No. But now I see what is the problem.foilholio wrote: When the mixer fully extends to depower, B hits a limit. This limit affects the depower of the kite. The mixer and kite bridles will shrink to reduce the B limit. This has a large effect on the kites performance.
When fully depowered and when kite has a mixer of sufficient length pulleys travel on their lines as far as they go. Limiting factor is not pulley line lengths but kite itself, kite takes as low AoA as its design orders or allow; as far as backlines are not restricting this movement. Depending its design kite flies now on A line row only or if it is too much for the stability of it some tension has been left on B lines too. Many kites suffer frontal collapses at this stage, even more so if it is gusty or kiter is not careful.
B line row usually moves only 1:4 (or less) of the bar movement, so in practice there is no risk its pulley line would be too short resulting "B hits a limit". FS uses pulley lines of about 1m, which allows huge movement plenty enough for biggest kites and longest sheeting ranges.
If kite has stability issues it can be worth a try to make a limit for B, to restrict B. Then kite has fixed AB for some lowest degrees of AoA. Some depower is lost, but if kite is too unstable at low AoA's this loss is theoretical. Years ago I tried this method but after all it is a kind of hack fix for not so successful design.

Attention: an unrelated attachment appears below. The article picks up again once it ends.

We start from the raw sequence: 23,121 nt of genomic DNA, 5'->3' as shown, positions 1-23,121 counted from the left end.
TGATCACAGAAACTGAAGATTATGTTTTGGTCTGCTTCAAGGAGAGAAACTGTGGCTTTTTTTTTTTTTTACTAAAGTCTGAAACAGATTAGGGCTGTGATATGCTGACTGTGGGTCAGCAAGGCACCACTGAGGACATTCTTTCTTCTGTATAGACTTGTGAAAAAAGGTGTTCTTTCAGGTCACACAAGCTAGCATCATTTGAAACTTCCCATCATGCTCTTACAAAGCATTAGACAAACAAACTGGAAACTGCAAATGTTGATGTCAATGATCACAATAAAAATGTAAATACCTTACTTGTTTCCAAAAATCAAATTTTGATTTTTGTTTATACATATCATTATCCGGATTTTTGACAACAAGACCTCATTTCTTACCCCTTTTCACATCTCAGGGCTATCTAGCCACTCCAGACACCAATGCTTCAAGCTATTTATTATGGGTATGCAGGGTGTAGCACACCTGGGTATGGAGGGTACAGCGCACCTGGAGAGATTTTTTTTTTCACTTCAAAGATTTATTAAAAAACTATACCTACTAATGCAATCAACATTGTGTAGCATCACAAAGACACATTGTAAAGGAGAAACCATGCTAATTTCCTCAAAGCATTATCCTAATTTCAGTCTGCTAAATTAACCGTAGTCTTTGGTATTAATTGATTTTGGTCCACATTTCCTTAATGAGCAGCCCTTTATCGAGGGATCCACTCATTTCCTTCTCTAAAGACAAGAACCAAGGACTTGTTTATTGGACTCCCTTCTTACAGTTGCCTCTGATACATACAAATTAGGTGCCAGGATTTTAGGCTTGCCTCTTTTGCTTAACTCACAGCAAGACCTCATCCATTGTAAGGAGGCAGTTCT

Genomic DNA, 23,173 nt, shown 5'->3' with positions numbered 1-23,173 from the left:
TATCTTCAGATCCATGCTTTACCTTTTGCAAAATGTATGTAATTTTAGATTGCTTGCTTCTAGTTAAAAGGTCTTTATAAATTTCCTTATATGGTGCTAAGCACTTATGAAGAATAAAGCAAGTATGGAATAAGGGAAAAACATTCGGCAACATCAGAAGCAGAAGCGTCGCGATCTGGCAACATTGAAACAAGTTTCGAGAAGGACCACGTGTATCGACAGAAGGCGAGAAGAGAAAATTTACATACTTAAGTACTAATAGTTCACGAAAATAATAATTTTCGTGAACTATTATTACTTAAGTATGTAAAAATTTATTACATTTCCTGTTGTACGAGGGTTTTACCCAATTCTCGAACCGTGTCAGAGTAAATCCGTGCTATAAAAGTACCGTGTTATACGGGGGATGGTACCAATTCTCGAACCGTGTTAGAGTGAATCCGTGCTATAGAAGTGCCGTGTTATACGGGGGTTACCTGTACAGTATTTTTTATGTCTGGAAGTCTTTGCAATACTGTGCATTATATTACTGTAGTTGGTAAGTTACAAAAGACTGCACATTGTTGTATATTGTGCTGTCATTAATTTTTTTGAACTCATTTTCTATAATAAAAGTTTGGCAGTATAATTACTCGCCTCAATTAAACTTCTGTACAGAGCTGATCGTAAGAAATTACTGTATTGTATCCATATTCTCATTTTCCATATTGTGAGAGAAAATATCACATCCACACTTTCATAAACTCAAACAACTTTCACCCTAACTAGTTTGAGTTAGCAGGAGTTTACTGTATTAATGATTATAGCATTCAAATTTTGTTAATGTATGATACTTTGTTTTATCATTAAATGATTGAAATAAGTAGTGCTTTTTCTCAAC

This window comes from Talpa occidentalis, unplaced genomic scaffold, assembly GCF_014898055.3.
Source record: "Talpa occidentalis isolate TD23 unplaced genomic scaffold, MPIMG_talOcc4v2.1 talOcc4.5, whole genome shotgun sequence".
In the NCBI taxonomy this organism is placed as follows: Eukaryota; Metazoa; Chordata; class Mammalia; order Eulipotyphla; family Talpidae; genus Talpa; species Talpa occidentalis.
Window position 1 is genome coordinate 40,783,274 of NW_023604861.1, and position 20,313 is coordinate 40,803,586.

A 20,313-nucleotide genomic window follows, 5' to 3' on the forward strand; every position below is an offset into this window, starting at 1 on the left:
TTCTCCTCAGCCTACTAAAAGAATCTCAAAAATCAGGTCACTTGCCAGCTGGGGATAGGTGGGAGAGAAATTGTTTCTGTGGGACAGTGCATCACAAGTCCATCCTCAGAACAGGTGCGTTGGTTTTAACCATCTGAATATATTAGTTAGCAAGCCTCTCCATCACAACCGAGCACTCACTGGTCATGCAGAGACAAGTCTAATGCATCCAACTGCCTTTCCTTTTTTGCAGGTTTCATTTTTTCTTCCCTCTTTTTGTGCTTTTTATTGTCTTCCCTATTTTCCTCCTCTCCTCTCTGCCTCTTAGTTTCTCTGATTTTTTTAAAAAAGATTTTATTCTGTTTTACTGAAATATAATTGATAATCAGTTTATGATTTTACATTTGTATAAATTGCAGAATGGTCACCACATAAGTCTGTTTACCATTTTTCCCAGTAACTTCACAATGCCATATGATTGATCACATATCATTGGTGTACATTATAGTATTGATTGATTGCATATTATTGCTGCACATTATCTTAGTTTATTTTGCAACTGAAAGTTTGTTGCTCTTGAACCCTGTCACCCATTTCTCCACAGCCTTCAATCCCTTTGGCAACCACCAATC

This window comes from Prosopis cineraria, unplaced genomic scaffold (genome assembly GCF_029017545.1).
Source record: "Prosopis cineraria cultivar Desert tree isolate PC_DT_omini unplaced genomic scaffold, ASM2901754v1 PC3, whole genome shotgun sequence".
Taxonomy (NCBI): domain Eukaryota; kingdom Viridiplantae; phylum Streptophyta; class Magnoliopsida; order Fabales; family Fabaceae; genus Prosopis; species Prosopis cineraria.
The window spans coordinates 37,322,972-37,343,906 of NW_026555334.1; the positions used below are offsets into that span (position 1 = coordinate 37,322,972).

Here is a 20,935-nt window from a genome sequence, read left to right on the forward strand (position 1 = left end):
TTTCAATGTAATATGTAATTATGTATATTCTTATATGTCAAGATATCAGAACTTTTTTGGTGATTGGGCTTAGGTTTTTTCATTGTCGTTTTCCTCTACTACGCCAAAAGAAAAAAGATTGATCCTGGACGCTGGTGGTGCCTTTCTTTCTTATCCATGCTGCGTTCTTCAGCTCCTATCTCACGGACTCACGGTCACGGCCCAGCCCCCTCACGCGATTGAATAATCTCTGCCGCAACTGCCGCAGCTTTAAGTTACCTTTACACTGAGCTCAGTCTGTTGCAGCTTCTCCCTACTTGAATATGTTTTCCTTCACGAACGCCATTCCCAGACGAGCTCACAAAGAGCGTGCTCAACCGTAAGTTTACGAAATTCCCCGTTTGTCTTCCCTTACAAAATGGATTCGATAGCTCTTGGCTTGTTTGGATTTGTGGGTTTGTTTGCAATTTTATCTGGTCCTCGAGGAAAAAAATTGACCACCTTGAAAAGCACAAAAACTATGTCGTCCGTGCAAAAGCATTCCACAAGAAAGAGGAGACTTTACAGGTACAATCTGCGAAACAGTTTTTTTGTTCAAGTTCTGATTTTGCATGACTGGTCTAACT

It is good to remember mixer is in the neutral position when flying lines are equal, which means bar is fully sheeted in. From the mixer point of view this could be something else as well - actually if it was pulley lines could be made shorter but this "saving" wouldn't be so essential.
This is because of the kite is distorted to lower camber. In other words when bar is sheeted out there is too much tension on B and even on C. When powered up this situation is not getting much better (or not at all). It becomes worse if Z is loose making it engage later.foilholio wrote:Kite will fly slower, depower less and stall easier.